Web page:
Funny old thing, transition

I had an unpleasant jolt of insight last month when I attended a local brainstorming session concerning re-purposing an old school building.

I’d expected to encounter other artists looking for studio space or collaboration, but found myself instead in a room full of ‘cultural entrepreneurs’.  This included artists, but also bed and breakfast owners, and others connected with the tourist industry.

My state of mind at the time was extremely negative. Having rejected participation in either the gallery or business worlds, out of principle, I was the odd man out. I’d just started to have contact with the transition community and felt that no one outside that circle could begin to understand what I stood for or cared about.

Later, I realised how extreme my position had become over the years. Being ‘for’ a new, more compassionate and connected art, I had pitted myself against anything that was not that. And as a result, by intentionally cutting myself off from the old paradigm commercial artworld, unintentionally put myself outside my community of fellow artists. (Admittedly, I’ve been navigating a light burn-out as well for the last 3 years, so it has been a necessarily inward time. )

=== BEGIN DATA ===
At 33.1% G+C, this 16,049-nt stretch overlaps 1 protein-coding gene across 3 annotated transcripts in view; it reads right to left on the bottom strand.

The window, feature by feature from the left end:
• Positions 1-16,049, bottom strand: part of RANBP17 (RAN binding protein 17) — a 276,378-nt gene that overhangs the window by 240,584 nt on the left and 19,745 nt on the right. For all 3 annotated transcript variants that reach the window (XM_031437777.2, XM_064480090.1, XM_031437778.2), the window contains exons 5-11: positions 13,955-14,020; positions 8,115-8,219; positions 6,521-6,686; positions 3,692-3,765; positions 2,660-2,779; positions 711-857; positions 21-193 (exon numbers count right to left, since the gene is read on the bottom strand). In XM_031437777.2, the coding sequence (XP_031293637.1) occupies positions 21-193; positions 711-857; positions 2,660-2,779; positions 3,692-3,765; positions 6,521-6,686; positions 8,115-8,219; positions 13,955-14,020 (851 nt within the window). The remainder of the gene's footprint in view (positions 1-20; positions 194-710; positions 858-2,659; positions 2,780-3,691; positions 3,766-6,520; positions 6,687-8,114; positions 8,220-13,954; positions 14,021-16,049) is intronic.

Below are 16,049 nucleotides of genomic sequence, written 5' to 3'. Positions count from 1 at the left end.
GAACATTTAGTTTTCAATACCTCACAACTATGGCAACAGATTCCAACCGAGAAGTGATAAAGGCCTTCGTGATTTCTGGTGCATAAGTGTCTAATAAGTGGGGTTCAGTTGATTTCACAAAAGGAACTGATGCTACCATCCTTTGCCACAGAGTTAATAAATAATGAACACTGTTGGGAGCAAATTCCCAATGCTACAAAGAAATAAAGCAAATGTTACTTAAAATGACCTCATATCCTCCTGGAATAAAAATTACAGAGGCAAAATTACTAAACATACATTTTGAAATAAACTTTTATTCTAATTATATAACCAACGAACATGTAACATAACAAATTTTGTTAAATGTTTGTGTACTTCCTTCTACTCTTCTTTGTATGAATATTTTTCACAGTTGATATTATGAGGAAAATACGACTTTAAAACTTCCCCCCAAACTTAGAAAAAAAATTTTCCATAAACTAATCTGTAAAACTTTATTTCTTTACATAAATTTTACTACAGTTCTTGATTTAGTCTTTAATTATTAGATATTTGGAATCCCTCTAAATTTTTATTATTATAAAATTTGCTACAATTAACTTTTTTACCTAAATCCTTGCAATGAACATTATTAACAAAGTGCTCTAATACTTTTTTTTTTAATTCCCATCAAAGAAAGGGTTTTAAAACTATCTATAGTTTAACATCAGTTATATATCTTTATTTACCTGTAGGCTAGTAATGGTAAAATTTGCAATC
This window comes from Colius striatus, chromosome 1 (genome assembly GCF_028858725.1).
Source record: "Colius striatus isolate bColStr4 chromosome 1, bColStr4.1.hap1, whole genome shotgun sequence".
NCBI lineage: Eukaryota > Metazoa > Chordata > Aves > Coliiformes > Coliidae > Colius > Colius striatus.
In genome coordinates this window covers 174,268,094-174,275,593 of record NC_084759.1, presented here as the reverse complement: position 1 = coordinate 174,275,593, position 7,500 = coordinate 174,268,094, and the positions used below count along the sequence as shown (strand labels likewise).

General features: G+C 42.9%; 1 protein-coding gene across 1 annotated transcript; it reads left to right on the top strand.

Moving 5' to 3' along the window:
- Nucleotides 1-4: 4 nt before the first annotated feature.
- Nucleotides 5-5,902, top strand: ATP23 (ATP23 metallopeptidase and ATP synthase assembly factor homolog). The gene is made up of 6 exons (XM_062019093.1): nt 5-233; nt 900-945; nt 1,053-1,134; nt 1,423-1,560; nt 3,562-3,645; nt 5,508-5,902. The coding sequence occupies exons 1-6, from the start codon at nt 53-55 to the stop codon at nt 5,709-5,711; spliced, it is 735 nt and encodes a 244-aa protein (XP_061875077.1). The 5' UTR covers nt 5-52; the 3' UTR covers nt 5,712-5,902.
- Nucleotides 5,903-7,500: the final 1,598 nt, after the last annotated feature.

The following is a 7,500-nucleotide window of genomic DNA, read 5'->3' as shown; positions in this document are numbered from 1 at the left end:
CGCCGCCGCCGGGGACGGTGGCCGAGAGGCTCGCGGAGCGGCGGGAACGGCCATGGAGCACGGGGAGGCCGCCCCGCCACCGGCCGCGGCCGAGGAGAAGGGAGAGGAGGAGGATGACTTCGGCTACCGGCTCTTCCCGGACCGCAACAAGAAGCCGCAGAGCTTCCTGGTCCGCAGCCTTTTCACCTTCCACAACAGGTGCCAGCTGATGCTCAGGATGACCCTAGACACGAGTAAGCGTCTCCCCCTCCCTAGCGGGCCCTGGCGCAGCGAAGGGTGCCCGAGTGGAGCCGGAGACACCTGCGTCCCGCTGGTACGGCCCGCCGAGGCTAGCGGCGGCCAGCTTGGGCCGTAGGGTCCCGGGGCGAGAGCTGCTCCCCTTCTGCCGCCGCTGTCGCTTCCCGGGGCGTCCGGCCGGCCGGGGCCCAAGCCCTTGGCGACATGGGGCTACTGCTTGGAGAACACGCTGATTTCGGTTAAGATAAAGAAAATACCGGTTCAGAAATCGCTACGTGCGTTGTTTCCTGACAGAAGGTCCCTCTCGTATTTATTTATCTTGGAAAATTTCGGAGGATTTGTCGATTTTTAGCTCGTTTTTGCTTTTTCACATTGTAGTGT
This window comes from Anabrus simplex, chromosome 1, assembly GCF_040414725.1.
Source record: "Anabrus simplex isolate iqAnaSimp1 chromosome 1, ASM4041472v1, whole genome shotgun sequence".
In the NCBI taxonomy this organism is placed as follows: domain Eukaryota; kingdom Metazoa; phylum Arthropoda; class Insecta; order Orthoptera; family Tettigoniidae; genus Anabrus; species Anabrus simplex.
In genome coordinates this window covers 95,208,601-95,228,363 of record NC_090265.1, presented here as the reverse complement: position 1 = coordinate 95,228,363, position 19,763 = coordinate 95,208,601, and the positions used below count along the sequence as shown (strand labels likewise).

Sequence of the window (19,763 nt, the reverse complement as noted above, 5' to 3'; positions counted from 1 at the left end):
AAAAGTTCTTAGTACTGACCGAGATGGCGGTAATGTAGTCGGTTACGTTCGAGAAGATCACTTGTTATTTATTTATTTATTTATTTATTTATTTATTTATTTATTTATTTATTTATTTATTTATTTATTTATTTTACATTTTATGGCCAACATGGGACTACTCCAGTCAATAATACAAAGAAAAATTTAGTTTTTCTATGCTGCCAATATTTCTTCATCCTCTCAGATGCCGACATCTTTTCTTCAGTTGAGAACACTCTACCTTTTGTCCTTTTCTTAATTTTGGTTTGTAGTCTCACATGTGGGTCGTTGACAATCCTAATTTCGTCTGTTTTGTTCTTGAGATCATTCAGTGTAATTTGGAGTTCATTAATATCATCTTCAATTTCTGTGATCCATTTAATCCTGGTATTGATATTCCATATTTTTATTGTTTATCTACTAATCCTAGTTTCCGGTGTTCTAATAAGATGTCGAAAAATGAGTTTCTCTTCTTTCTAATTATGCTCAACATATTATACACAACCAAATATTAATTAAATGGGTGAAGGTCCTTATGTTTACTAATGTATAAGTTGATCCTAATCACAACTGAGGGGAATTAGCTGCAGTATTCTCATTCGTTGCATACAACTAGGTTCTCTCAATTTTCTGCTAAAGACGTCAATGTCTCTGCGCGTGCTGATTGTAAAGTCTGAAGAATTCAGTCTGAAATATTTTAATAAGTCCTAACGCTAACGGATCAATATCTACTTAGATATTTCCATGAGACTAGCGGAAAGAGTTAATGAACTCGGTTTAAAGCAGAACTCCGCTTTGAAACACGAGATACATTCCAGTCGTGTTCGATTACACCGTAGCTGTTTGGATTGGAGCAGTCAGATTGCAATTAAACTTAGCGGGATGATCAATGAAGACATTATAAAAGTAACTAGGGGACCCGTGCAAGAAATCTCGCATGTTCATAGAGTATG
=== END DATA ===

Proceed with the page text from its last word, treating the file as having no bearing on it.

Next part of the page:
But insidiously, perhaps declaring myself ‘in transition’ had provided me with an excuse to simply not try anymore, especially if the efforts involved supporting ‘Empire’-the whole industrial-commercial complex which we so dearly want to change.

So I decided to slowly take steps outward again. I contacted someone from the dreaded gallery world (where unfortunately my art would become a mere product in simply a well disguised art warehouse). And worse, if the gallery wasn’t positive, I’d be giving someone the power to reject my work (this indeed happened and I am still alive and well.) I also became active in a local work-group  for traffic safety. And last night, I attended a cultural get together event.

This was really a long intro to that event, so I’ll save it for the next post.

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